Can You Handle the Truth? and What’s Up Wednesday

18 Truths

In order to mark the coming release of her second book, 18 Truths, Jamie Ayres is holding a blogfest centred on the classic Two Truths and a Lie game. There are 18 fantabulous prizes up for grabs.

See if you can guess my lie.

I’m allergic to cockroaches.

My estimated due date was one day after a tragic event in the history of my favourite band (The Who).

I know how to play the dulcian, a late Medieval/early Renaissance instrument that’s like a more melancholy bassoon.

WUW Winter

What’s Up Wednesday is a weekly hop/meme with four simple headings. Anyone can write a post and add the link to Jaime’s blog.

What I’m Writing

I’ve gotten to about 575,ooo words in my WIP, Chapter 74, “Novomira Does It All.” Chapter 73, “Inga in America,” is the longest chapter of Part III so far, at a bit over 11,000 words. Chapter 74 will include the birth of Feliks, the second grandchild for Lyuba, Ivan, Eliisabet, and Aleksey, as well as Ivan’s first blood grandchild. Novomira is committed to finishing her senior year at Barnard instead of dropping out and coming home with the baby. She wants to set a good example to her younger sister Nina, a Barnard freshwoman. Since she’s been living with Vera, she’s lucky enough to have a wetnurse during the day, as Vera just had her second child in November 1941.

It’s safe to say that at this point, I’ve given up the idea of capping it in at 600K. If it tops 700K, I’ll eat my hat. I think the safest bet is to publish it in four volumes, since each Part reads like its own story, with a focus on different characters and storylines.

Part I focuses on Lyuba’s difficult seventh pregnancy, the love story of Vera and Vsevolod, and the reunion of Nadezhda and Pavel after 12 years apart. Part II is focused on Tatyana’s rejection of Ivan while she lives with Boris in Harlem, while the Soviet characters struggle to survive the Great Terror and escape to America and Iran. Part III focuses on World War II, and Part IV will be about the aftermath of the war on everyone’s lives. In the Epilogue, “Back to an Ordinary World,” Lyuba and Ivan have a renewal ceremony on their 25th anniversary, on the eve of their finally heading off to university.

What I’m Reading

Sadly, not too much.

What Inspires Me

I was thinking about how it must be a sign of maturity that I’ve become more skeptical and less crunchy as I’ve gotten older. There are things I immediately, unquestioningly accepted as a teen and in my twenties that I’d never accept so readily these days. I’d want to see confirmation from other sources, and not just believe some sensationalistic, fear-mongering tv show or one-sided, crunchier than thou website.

Mind you, there are still things I believe in and will staunchly defend, such as Astrology, reincarnation, life after death, and homebirth. I can’t dismiss or be skeptical about everything. Being skeptical for the sake of skepticism is just as bad uncritically believing everything. Not all skeptics are militant atheists who deride anything not recognised by modern scientists. Some things will never have a scientific explanation, and don’t pretend to be scientific. The evidence comes from other avenues.

What Else I’m Up To

I started the new onomastics blog I’ve been thinking about for awhile. It’s called Onomastics Outside the Box, and will focus on classical eccentric, classical unusual, and international names. I initially had it in the Mac OS Classic theme, but it didn’t really match the theme.  I’m much happier with the My Life theme I replaced it with, and the blue colour scheme.

I also had a really awesome surprise last week. It didn’t dawn on me till I was looking through my virtual cemetery for children and young people at Find A Grave that one of my photos was used for a recent pro-vaccination meme. What an amazing, awesome coincidence. I’d seen the first drafts of the meme, but didn’t realise right away that that was one of my graves. It’s a grave of 12 children in the same family in St. Vincent’s Cemetery in Latrobe, PA. The 1884 group probably were victims of the diphtheria epidemic that hit the state that year. The final meme says “Childhood Before Vaccines.”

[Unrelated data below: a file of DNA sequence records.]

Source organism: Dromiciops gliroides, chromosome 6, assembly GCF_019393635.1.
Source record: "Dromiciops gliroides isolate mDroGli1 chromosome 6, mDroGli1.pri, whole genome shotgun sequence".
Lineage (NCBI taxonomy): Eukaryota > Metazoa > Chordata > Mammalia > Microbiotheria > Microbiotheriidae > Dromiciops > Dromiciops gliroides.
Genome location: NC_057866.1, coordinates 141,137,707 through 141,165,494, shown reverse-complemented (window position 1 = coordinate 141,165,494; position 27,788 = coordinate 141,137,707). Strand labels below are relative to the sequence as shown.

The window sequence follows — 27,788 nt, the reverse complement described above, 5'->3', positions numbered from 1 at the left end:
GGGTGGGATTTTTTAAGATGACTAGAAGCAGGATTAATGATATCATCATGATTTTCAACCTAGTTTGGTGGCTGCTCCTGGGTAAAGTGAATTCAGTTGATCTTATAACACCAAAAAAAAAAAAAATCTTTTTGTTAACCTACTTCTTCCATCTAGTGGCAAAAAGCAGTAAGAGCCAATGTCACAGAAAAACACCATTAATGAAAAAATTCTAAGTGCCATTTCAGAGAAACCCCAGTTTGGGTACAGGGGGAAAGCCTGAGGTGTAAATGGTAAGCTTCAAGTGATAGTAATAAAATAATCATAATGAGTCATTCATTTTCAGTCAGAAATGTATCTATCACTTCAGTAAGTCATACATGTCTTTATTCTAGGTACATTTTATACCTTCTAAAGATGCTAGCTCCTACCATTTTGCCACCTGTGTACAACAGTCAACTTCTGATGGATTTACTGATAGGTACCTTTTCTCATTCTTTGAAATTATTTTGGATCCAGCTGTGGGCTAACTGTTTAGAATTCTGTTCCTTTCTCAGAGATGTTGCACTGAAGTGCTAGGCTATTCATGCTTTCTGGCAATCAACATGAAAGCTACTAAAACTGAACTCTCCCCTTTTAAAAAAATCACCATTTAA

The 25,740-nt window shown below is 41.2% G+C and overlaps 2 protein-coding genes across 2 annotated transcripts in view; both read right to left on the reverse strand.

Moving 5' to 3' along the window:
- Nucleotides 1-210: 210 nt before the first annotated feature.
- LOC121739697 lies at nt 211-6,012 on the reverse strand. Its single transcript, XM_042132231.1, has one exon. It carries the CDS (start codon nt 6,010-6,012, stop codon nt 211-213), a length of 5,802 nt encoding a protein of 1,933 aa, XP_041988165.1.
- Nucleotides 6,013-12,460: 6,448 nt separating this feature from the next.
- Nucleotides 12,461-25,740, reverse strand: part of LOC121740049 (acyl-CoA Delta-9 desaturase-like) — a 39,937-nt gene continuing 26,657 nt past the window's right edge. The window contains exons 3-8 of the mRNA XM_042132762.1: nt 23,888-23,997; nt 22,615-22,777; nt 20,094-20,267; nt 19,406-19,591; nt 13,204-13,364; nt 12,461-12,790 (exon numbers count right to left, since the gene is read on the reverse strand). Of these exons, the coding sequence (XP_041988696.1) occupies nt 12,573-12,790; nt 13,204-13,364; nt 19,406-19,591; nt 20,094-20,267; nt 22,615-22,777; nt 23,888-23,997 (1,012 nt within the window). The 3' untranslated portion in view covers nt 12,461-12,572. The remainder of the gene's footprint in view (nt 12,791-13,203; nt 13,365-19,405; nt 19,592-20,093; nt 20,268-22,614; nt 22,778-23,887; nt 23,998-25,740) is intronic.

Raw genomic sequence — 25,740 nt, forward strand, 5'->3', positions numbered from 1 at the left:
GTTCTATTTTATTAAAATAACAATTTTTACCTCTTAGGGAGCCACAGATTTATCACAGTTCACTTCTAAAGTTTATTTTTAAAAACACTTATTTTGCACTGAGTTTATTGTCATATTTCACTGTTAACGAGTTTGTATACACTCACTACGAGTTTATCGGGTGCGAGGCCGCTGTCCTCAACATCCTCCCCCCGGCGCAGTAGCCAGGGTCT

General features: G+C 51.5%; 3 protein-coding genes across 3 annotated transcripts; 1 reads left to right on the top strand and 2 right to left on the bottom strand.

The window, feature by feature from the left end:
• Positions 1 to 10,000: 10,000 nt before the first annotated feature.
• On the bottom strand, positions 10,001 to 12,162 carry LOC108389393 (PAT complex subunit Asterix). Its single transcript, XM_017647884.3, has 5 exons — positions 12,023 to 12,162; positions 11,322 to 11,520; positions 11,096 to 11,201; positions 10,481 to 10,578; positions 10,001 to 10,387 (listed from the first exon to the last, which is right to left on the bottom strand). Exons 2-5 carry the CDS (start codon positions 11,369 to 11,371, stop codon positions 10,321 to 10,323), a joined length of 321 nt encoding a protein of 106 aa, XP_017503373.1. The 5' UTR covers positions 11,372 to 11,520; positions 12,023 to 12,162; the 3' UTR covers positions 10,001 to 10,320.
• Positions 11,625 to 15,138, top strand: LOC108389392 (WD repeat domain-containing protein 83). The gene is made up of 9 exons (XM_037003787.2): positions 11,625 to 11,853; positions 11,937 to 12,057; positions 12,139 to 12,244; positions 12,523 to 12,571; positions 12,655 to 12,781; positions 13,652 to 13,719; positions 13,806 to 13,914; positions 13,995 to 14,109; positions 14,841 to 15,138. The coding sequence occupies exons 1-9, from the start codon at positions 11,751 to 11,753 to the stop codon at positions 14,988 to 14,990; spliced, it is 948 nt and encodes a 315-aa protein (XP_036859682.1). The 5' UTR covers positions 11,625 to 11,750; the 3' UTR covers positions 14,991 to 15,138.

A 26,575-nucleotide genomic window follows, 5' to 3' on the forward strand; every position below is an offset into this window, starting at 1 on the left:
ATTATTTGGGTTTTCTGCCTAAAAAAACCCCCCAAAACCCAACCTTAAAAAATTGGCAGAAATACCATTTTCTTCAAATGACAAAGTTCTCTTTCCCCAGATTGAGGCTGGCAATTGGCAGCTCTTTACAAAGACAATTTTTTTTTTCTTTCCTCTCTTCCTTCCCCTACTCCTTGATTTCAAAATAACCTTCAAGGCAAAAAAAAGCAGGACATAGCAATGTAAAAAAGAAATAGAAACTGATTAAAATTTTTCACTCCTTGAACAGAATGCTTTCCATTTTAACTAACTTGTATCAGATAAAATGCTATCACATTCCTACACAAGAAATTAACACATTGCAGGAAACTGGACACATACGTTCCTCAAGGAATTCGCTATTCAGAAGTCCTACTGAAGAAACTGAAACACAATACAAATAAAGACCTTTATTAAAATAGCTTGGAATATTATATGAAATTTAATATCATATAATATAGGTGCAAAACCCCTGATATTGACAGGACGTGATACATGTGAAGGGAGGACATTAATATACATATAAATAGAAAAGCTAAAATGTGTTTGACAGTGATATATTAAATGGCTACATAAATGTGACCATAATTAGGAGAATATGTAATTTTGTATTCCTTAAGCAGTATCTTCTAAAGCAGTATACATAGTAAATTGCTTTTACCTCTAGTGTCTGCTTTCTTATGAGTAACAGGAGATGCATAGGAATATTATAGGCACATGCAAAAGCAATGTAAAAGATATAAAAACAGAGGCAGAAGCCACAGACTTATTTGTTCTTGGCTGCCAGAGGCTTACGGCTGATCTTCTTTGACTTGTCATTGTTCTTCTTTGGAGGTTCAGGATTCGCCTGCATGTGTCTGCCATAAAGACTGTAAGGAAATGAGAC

DSC05971

And yes, I know this still won’t convince the vaccine-denialist cult. They’ll continue giggling and patting themselves on the back, convinced they know more than the entire scientific community because of garbage on Natural “News,” Tenpenny, and Mercola. Their special little snowflakes will easily survive diphtheria, polio, measles, whooping cough, and flu with lemon juice, breastmilk, Vitamin C, kale smoothies, echinacea, and expensive water (I mean, homeopathy). They’ll continue to swear by a discredited fraud and former Playboy bunny. I refuse to let this cult take us back to the days when a gravestone like this was common, when childhood mortality was an accepted fact of life and parents expected to lose some of their kids.

Disease and historical fiction, Part I

(Part I of this series mainly addresses the modern-day vaccine-denialist cult. Later installments will go over a number of the diseases which would’ve been no strangers to the characters in a historical. I just had to get this off my chest here first, after all the rants I wrote against this cult at my old Angelfire site.)

Since I always mostly read older or historical books, and watched mostly classic or historical films, I’ve always been aware of how frightening the childhood diseases of the not-too-distant past were (and continue to be in Third World countries). Unlike the modern-day vaccine-denialist cult, I understand how contagious these diseases are, how they can kill, maim, and cause much suffering. They weren’t Magickally dying out anyway, coincidentally right at the exact same time the vaccine for each was introduced. Running water, better sanitation, and improved medicines only helped to improve survival rates in the 20th century, NOT incidence rates. Correlation does not freaking prove causation. We only see higher rates of diabetes, food allergies, autism, and ADHD now because of greater awareness, broadening diagnostic criteria, and no longer institutionalising such children or hiding them away at home in shame.